Comparison of the Stability of Pelargonidin-based Anthocyanins in Strawberry Juice and Concentrate

Authors

  • G.A. Garzón,

    1. Author Garzon is with the National Center for Agricultural Utilization, Biomaterials Processing Research, ARS, USDA, Peoria, Ill. and author Wrolstad is with the Dept. of Food Science and Technology, Oregon State University, Corvallis, OR 97331–6602. Direct inquiries to author Wrolstad (E-mail: ron.wrolstad@orst.edu).
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  • R.E. Wrolstad

    1. Author Garzon is with the National Center for Agricultural Utilization, Biomaterials Processing Research, ARS, USDA, Peoria, Ill. and author Wrolstad is with the Dept. of Food Science and Technology, Oregon State University, Corvallis, OR 97331–6602. Direct inquiries to author Wrolstad (E-mail: ron.wrolstad@orst.edu).
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  • This investigation was supported by a grant from the Northwest Center for Small Fruit Research. We thank Conroy Packing Inc. for providing fruit. The assistance of Robert W. Durst and Kenneth Stewart in the processing trials is appreciated. Donald A. Griffin of the OSU Department of Chemistry performed the ESMS analyses. This is technical paper number 1 1699 from the Oregon Agricultural Experiment Station.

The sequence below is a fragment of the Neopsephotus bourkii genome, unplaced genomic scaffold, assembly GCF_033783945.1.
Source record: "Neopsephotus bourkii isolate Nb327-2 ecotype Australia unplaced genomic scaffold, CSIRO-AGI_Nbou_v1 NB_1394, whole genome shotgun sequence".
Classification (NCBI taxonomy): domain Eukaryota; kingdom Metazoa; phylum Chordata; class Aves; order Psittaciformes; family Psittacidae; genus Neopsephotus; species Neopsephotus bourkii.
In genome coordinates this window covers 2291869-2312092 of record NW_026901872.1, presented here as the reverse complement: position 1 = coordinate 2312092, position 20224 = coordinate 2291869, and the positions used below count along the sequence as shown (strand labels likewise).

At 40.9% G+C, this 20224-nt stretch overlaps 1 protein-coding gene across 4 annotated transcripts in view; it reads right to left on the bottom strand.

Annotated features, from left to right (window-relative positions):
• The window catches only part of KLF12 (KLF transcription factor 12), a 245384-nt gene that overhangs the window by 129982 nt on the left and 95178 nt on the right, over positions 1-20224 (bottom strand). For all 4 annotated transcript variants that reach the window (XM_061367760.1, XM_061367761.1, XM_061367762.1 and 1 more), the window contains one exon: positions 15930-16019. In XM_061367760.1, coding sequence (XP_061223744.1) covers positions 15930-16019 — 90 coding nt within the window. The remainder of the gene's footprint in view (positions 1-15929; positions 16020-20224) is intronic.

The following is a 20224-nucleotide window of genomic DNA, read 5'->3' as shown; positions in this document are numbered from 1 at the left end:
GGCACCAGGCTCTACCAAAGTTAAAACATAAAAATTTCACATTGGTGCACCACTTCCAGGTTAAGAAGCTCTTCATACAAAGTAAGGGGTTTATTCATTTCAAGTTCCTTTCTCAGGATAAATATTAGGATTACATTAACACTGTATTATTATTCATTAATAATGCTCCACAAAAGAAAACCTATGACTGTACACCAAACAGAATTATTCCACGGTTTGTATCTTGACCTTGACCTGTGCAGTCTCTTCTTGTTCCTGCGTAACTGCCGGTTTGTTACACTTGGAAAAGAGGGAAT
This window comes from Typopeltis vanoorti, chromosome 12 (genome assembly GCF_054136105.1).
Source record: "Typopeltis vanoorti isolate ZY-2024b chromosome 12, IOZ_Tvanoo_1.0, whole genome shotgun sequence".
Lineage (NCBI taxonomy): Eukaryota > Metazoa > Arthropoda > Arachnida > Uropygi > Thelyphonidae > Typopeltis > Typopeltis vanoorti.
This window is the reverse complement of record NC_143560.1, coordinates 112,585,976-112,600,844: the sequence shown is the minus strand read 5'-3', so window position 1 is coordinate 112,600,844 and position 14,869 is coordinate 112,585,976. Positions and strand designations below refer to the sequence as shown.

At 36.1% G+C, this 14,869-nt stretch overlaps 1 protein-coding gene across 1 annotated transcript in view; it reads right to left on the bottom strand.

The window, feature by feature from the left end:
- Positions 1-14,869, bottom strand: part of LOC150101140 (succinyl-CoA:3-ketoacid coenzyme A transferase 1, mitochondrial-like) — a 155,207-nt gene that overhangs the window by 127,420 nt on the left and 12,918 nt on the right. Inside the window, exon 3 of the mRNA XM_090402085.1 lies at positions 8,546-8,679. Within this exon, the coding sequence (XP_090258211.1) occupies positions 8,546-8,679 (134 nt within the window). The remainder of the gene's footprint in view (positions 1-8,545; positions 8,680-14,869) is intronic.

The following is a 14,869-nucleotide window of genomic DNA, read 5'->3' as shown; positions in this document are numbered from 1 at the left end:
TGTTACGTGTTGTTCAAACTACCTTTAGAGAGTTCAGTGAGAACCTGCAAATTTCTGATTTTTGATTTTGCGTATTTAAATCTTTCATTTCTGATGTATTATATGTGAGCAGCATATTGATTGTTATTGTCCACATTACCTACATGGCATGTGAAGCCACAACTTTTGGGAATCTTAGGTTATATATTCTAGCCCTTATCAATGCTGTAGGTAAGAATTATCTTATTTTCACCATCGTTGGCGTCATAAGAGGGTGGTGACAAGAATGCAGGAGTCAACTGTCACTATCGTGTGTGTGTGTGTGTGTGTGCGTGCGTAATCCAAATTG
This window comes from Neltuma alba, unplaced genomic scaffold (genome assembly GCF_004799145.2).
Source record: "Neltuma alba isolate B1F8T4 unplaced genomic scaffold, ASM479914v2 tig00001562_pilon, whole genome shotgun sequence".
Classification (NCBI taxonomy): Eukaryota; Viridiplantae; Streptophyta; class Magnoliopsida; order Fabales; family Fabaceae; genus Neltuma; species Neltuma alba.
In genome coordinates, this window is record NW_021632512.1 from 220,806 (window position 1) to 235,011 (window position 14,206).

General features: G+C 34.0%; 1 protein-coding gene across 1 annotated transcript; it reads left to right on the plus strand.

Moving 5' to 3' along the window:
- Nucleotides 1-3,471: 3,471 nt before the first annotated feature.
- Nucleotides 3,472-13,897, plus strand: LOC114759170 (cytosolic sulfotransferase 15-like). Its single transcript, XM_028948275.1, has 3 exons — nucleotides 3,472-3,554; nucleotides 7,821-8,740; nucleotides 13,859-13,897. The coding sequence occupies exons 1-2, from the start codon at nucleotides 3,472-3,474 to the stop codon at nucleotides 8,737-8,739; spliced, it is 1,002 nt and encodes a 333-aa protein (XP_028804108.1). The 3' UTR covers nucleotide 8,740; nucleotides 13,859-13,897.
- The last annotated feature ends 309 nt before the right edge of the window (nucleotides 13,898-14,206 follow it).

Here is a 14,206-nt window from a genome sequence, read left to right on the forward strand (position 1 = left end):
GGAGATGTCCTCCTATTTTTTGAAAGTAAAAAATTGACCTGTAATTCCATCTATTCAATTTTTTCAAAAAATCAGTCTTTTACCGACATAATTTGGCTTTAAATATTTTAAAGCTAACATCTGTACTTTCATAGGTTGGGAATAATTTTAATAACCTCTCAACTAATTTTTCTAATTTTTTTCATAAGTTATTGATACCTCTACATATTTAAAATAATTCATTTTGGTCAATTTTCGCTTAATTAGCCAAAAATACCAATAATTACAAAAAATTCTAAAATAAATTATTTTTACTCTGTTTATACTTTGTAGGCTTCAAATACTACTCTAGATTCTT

ABSTRACT

Strawberries were processed into juice (8° Brix) and concentrate (65° Brix) and different lots were fortified with pelargonidin 3-glucoside, pelargonidin 3-sophoroside, and acylated pelargonidin 3-sophoroside 5-glucoside. Changes in pigment concentration, color (CIE L*a*b*) and ascorbic acid content were monitored during storage at 25 °C. Anthocyanin and ascorbic acid degradations followed 1st order reaction kinetics. Fortification increased the half-life of the pigments from 3.5 to 5 d in concentrate and from 5 to 12 d in juice. The half-life of ascorbic acid was 2 d in juice samples and ranged from 3 to 10 d in concentrate samples. Both systems showed changes in chroma and hue angle, but maintained L* values.

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